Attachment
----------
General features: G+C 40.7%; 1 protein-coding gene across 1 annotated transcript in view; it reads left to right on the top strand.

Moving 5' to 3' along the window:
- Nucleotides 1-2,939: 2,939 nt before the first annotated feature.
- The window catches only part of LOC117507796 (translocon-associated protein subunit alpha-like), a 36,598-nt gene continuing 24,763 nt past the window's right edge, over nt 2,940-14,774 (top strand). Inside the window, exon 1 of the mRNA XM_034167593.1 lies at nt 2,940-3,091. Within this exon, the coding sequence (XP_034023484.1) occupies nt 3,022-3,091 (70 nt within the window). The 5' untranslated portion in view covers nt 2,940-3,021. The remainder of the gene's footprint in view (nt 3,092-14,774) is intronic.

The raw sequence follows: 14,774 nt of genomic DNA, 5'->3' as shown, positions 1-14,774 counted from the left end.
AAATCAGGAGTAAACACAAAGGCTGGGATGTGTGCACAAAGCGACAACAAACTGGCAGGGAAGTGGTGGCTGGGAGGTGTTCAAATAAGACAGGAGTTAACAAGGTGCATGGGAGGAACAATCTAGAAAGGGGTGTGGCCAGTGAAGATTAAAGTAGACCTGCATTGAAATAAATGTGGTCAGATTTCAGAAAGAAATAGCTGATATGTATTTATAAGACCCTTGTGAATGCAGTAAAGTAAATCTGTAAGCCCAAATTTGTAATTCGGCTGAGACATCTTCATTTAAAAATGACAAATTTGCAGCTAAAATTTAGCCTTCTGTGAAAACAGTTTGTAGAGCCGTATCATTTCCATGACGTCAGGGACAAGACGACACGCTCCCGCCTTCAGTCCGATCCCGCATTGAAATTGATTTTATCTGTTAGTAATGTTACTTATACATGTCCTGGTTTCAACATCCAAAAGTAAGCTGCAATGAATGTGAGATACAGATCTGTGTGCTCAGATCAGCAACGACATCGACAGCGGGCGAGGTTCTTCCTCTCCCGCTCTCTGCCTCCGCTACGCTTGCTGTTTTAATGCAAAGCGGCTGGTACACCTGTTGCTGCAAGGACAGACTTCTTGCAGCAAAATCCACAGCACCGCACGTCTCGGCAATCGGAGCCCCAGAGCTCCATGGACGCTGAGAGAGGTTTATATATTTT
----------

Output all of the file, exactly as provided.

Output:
General features: G+C 40.7%; 1 protein-coding gene across 1 annotated transcript in view; it reads left to right on the top strand.

Moving 5' to 3' along the window:
- Nucleotides 1-2,939: 2,939 nt before the first annotated feature.
- The window catches only part of LOC117507796 (translocon-associated protein subunit alpha-like), a 36,598-nt gene continuing 24,763 nt past the window's right edge, over nt 2,940-14,774 (top strand). Inside the window, exon 1 of the mRNA XM_034167593.1 lies at nt 2,940-3,091. Within this exon, the coding sequence (XP_034023484.1) occupies nt 3,022-3,091 (70 nt within the window). The 5' untranslated portion in view covers nt 2,940-3,021. The remainder of the gene's footprint in view (nt 3,092-14,774) is intronic.

The raw sequence follows: 14,774 nt of genomic DNA, 5'->3' as shown, positions 1-14,774 counted from the left end.
AAATCAGGAGTAAACACAAAGGCTGGGATGTGTGCACAAAGCGACAACAAACTGGCAGGGAAGTGGTGGCTGGGAGGTGTTCAAATAAGACAGGAGTTAACAAGGTGCATGGGAGGAACAATCTAGAAAGGGGTGTGGCCAGTGAAGATTAAAGTAGACCTGCATTGAAATAAATGTGGTCAGATTTCAGAAAGAAATAGCTGATATGTATTTATAAGACCCTTGTGAATGCAGTAAAGTAAATCTGTAAGCCCAAATTTGTAATTCGGCTGAGACATCTTCATTTAAAAATGACAAATTTGCAGCTAAAATTTAGCCTTCTGTGAAAACAGTTTGTAGAGCCGTATCATTTCCATGACGTCAGGGACAAGACGACACGCTCCCGCCTTCAGTCCGATCCCGCATTGAAATTGATTTTATCTGTTAGTAATGTTACTTATACATGTCCTGGTTTCAACATCCAAAAGTAAGCTGCAATGAATGTGAGATACAGATCTGTGTGCTCAGATCAGCAACGACATCGACAGCGGGCGAGGTTCTTCCTCTCCCGCTCTCTGCCTCCGCTACGCTTGCTGTTTTAATGCAAAGCGGCTGGTACACCTGTTGCTGCAAGGACAGACTTCTTGCAGCAAAATCCACAGCACCGCACGTCTCGGCAATCGGAGCCCCAGAGCTCCATGGACGCTGAGAGAGGTTTATATATTTT